Given the GOP sweep in the midterm elections, progressives and populists must position themselves to play a pivotal role in the next presidential contest. As we demonstrated in 2000, we are a fragmented political force, divided between those who supported, however reluctantly, the Democratic choice, Al Gore, and those who backed the Green Party’s Ralph Nader. But the Bush disaster, compounded now by the meltdown of the Democratic Party on November 5, is an emergency. We cannot afford another division in our ranks that will bring about the election of George W. Bush in 2004.
His selection as President by the Supreme Court in 2000 was a presidential and judicial coup. Progressives may believe this coup stains his Administration as illegitimate, but apparently he and his inner group take it as leave to cast aside the Bill of Rights and international law. Now the President is out of control and threatens American democracy and the peace of the world. At home, there is mounting evidence that we are living in a land ruled by a crypto-fascist government: The FBI spies on law-abiding political organizations and churches, citizens are deputized to spy and inform on one another, an underground parallel executive government has been activated, lawyer-client consultations are bugged, the government keeps citizens locked up without lawyers or hearings and talks of using the military to police the United States, and the Pentagon is making a vast database of the American people. We are being cudgeled into agreeing to wars of aggression, to make first use of nuclear weapons and to put weapons in outer space. Setting a lethal example for other nations, the Bush government prepares to initiate an attack on a small nation 6,000 miles away and asserts the right to wage a war with no discernible end by attacking any nation that one man–an unelected President who has rarely traveled overseas–determines to be harboring terrorists or seeking weapons of mass destruction. This same unelected President schemes to exempt Americans from the jurisdiction of the new International Criminal Court, which punishes crimes against humanity. The will to dominate the world is explicit when he tells Congress he will not allow “any foreign power to catch up with” or surpass “the power of the United States.” If Bush and the Pentagon control the government through 2008 we will become a militarized nation bent on world domination, a third-millennium Rome. Intensified terrorist attacks on us and a series of widening wars can be expected. All of this is dramatically worse in kind and degree than what Al Gore would have done as President.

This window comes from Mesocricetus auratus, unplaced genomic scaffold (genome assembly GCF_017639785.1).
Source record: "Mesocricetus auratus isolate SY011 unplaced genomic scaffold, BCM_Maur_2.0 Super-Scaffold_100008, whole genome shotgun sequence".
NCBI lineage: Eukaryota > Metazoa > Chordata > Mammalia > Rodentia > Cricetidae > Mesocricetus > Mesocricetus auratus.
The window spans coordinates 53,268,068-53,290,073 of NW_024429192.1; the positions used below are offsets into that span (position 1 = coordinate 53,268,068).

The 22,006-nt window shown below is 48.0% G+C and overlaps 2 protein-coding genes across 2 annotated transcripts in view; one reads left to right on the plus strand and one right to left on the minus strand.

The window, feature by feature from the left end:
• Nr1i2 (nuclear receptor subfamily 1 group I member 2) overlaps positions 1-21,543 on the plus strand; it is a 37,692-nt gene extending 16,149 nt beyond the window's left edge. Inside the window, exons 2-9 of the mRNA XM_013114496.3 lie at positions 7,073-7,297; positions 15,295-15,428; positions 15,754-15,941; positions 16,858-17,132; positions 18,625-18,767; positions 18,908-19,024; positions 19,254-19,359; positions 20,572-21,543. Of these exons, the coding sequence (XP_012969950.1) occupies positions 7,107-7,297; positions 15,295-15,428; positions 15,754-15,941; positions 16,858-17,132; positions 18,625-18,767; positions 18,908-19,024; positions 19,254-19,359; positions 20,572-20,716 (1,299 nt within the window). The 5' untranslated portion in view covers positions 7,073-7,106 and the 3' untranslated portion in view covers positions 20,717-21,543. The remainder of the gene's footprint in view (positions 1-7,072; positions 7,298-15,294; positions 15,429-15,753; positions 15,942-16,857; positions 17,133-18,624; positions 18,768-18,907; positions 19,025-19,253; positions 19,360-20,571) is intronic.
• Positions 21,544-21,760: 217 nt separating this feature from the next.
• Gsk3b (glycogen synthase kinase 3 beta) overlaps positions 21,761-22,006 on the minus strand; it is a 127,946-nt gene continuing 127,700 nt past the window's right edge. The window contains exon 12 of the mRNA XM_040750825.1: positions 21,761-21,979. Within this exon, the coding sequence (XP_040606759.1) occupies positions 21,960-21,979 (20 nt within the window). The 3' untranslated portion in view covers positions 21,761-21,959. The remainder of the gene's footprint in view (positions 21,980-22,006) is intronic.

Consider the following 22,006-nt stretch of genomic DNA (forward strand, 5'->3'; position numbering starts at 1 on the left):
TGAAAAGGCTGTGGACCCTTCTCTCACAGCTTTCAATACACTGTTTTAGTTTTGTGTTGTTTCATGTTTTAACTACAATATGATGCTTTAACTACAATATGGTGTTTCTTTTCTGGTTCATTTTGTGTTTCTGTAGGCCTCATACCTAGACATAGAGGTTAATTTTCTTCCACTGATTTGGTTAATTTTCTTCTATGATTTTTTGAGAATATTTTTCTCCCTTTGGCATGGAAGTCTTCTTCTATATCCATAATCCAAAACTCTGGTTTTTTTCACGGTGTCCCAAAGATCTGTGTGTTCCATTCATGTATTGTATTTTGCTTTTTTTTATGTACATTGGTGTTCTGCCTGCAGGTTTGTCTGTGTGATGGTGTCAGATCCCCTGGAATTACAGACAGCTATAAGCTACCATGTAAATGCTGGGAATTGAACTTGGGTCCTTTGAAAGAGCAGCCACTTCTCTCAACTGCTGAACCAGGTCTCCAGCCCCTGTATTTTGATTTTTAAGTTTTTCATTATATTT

These are the realities that tell us Bush must be beaten in 2004. Not only the nation, but the world, depends on it. If we divide our votes for President again between the Democratic nominee and Ralph Nader, we will very probably help elect Bush. Therefore, Nader should not run for President as a Green in 2004.
I have played a role in supporting Nader. I presented him to the Green Party conventions that nominated him in Los Angeles in 1996 and in Denver in 2000. Although I knew that supporting him risked helping elect Republican Presidents in both of those elections, we who supported him and began to forge a third-party politics were acting within our democratic and idealistic rights, believing that the short-run damage to good causes that we were risking was outweighed ethically by the long-run damage to democracy and social justice that the capture of the Democratic Party by major corporations has caused and, if not stopped, will continue to cause. We were taking a calculated risk, but we underestimated what we were risking. The Bush presidency is worse than we could plausibly have imagined, and the run-up to 2004 is not just another election, it is a crisis that leaves us no more time or room to maneuver.